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Teen talks about helmets

Skateboarder encourages elementary school students to be safe on wheels

Posted: October 10, 2008 9:10 p.m.
Updated: December 12, 2008 5:00 a.m.

Troy Zada, a 19-year-old, UCSB geography major, shows off his old helmet to a group of kids from Newhall Elementary School, Friday afternoon. After suffering serious injuries to his head and brain last year, Zada speaks to kids about the importance of wearing helmets.

Troy Zada always wore a helmet while skateboarding when he was a kid. But when he went off to college, the 2007 Hart High School graduate decided he no longer needed one.

“I thought, I’m going to college now and no one else wears a helmet, so I’m just going to fit in with the crowd,” Zada said.

But a crack in the sidewalk at the University of California at Santa Barbara almost took Zada’s life and changed his attitude about wearing helmets forever. Now he visits elementary schools telling students his story and encouraging them to always wear a helmet.

“I used to say, ‘Oh, it’s not going to happen to me,’ and that’s exactly where these kids are,” said Zada, 19. “I want to show them how dangerous it is not to wear a helmet and at the same time show them why wearing a helmet is cool.”

Zada lifted up his skateboard Friday and told Newhall Elementary School students about the afternoon of Nov. 16, 2007.

The UCSB student had just turned in an important essay that he had worked on all week, and he was looking forward to hanging out with his friends and having fun as he rode his skateboard back to his dorm room.

“But I ended up falling off my skateboard and getting hurt really bad because I wasn’t wearing a helmet,” said Zada, whose skateboard hung up on a small crack in the sidewalk. “I landed on my head, and without a helmet it wasn’t very fun.”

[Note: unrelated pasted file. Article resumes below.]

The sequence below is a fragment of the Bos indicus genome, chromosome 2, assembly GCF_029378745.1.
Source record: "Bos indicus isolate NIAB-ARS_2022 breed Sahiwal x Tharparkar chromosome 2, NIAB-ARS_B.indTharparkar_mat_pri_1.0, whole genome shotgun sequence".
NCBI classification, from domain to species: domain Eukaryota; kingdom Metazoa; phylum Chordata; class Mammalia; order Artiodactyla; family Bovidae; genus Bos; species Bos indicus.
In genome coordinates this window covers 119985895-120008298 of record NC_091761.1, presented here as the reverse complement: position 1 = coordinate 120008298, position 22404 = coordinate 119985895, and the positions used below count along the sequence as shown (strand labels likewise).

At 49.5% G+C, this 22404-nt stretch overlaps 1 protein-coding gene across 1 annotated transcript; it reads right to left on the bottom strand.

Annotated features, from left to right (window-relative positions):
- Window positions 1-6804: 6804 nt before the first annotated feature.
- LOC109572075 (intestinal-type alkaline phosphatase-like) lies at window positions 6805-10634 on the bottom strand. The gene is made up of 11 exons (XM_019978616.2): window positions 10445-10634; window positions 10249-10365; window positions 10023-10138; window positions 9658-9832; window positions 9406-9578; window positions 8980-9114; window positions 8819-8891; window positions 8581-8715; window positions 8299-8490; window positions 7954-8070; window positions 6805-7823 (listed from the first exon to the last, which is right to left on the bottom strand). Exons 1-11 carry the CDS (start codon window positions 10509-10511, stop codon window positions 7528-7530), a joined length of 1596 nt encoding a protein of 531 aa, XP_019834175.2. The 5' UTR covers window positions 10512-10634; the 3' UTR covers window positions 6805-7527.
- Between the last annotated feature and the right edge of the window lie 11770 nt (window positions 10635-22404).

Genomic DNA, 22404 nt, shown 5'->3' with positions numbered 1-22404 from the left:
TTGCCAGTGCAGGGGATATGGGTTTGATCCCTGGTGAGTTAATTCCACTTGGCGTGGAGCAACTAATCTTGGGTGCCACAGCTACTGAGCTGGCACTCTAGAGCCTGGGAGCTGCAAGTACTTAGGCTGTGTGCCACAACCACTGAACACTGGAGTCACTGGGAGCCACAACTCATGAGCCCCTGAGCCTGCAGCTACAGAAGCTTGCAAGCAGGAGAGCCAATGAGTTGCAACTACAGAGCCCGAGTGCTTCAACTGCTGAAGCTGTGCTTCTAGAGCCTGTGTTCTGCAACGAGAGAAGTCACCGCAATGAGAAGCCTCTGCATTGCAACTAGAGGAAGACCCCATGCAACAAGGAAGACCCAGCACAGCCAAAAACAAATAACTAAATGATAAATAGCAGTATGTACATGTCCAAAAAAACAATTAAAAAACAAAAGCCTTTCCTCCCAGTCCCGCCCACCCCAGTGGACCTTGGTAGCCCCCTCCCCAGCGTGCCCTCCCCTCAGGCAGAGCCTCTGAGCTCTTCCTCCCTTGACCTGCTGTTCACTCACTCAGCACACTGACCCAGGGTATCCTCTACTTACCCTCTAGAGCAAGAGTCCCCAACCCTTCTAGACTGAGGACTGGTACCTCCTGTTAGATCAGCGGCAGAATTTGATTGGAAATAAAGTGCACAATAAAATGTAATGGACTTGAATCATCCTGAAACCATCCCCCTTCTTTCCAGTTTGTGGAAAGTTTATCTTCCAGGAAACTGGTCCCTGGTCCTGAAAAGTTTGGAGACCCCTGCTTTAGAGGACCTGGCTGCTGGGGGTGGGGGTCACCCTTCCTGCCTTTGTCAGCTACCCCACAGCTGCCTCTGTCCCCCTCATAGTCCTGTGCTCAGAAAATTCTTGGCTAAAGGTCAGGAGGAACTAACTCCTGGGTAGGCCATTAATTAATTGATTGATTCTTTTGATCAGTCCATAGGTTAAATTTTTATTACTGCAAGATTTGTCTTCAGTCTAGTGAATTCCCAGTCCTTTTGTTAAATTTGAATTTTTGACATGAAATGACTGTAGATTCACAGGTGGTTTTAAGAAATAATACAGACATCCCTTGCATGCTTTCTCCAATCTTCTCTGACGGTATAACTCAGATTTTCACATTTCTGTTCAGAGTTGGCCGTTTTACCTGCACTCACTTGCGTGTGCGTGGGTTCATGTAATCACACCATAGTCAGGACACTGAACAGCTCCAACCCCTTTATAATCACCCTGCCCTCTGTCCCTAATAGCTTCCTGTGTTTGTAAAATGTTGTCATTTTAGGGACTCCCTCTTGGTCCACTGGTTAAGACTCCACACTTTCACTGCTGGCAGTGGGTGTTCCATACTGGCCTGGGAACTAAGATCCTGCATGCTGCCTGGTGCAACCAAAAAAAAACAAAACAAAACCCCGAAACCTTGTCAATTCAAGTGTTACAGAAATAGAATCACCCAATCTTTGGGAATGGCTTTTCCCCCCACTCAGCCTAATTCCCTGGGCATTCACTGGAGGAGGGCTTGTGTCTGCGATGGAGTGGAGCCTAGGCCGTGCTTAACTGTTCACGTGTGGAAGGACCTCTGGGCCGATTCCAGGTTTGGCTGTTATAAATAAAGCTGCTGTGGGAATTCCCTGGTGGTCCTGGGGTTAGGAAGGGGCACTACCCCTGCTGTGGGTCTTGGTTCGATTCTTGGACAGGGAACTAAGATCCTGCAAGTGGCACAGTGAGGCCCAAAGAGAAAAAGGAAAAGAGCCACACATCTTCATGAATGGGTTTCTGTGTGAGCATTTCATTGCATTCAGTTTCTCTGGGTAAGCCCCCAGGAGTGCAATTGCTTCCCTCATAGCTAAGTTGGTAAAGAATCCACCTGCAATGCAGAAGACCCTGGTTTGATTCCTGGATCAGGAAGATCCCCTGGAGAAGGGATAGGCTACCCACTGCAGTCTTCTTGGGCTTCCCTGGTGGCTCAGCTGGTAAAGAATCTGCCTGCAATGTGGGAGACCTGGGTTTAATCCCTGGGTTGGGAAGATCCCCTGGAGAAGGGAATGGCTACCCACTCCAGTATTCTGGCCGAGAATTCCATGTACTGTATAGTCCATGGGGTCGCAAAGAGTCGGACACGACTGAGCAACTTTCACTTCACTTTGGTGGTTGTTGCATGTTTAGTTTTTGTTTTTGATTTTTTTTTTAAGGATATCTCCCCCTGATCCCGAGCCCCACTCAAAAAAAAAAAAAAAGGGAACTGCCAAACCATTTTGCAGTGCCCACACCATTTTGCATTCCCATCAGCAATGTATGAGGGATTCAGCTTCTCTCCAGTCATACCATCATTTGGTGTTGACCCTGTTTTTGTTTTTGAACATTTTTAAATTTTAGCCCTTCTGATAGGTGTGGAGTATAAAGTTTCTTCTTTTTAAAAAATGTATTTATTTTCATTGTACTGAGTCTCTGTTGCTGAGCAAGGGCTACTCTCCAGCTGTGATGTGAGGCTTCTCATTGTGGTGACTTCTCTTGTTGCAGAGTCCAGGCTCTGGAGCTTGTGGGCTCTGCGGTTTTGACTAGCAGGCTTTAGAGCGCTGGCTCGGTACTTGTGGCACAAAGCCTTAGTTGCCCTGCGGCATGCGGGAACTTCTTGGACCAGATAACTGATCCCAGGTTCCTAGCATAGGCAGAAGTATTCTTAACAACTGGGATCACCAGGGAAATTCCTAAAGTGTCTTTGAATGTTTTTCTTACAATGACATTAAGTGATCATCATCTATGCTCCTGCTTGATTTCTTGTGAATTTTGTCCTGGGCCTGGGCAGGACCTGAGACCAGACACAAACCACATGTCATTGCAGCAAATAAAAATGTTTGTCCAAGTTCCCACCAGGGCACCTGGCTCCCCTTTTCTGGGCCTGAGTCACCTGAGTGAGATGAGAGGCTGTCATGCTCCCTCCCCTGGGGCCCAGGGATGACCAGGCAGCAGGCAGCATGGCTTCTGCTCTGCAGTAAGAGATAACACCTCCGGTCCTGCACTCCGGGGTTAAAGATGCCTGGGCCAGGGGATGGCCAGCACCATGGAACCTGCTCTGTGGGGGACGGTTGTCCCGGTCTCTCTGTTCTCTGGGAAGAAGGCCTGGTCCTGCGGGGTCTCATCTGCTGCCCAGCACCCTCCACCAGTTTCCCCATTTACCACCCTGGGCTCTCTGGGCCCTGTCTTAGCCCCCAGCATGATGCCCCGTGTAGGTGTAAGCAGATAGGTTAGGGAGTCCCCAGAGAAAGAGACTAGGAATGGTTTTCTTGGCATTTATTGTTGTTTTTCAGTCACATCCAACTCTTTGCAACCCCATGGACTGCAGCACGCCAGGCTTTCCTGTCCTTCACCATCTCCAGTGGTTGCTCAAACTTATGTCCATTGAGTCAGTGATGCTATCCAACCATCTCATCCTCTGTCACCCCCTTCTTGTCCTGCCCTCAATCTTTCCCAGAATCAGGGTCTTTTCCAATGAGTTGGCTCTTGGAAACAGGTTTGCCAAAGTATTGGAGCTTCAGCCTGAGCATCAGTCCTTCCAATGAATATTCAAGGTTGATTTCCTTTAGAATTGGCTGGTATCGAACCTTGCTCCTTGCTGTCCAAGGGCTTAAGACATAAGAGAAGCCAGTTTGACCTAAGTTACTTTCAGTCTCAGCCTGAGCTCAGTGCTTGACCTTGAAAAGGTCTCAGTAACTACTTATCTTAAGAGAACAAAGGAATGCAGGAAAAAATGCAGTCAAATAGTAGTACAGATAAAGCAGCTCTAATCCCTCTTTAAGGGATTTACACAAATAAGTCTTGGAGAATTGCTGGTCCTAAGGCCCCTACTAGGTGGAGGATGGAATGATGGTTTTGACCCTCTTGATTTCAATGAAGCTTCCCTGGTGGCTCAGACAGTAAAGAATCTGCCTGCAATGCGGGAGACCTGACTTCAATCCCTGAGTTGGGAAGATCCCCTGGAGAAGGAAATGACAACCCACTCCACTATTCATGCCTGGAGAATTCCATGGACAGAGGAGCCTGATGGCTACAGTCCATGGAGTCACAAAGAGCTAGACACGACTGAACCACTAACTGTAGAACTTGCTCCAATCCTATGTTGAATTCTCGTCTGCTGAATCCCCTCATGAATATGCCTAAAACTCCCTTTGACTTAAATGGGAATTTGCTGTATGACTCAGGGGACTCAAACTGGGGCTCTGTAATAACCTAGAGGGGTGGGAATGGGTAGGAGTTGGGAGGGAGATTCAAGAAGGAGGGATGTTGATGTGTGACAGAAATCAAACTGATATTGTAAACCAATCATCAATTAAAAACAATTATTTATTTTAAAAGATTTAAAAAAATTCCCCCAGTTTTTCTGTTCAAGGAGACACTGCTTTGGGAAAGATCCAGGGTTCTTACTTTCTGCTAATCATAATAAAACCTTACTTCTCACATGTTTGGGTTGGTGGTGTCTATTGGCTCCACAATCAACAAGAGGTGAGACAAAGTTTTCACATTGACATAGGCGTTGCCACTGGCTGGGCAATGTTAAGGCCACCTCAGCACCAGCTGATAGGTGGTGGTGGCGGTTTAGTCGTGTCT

Zada fractured his skull in two places, bruised his brain, suffered brain swelling and required surgery. His parents were told he had a 10 percent chance of survival. But Zada doesn’t remember any of this.

“I don’t remember anything for 36 hours after the accident,” Zada told the students. “How scary would it be to wake up and find out it’s a day and a half later?”

Slides showing Zada’s scar and his skull X-rays brought “oohs” and “aahs” from the young audience, but Zada made sure the kids got the message about safety.

“Just because no one else wears a helmet, that doesn’t mean you shouldn’t,” he said. “Now I’m one of the few kids on campus who wears a helmet in Santa Barbara.”

Except for losing his sense of smell, Zada has completely recovered from the accident.

“I can’t smell flowers, I can’t smell food — none of those good things, because I damaged the part of my brain that smells things,” he said. “But you guys don’t know how lucky I am that I’m not paralyzed or something like that.”

After answering some questions from the students, Zada had them all promise they would always wear a helmet.

“I want to do everything in my power to make sure that no kid, and no family, has to go through what I went through,” Zada said. “So promise me that if you’re ever riding on something with wheels, you’ll wear a helmet.”


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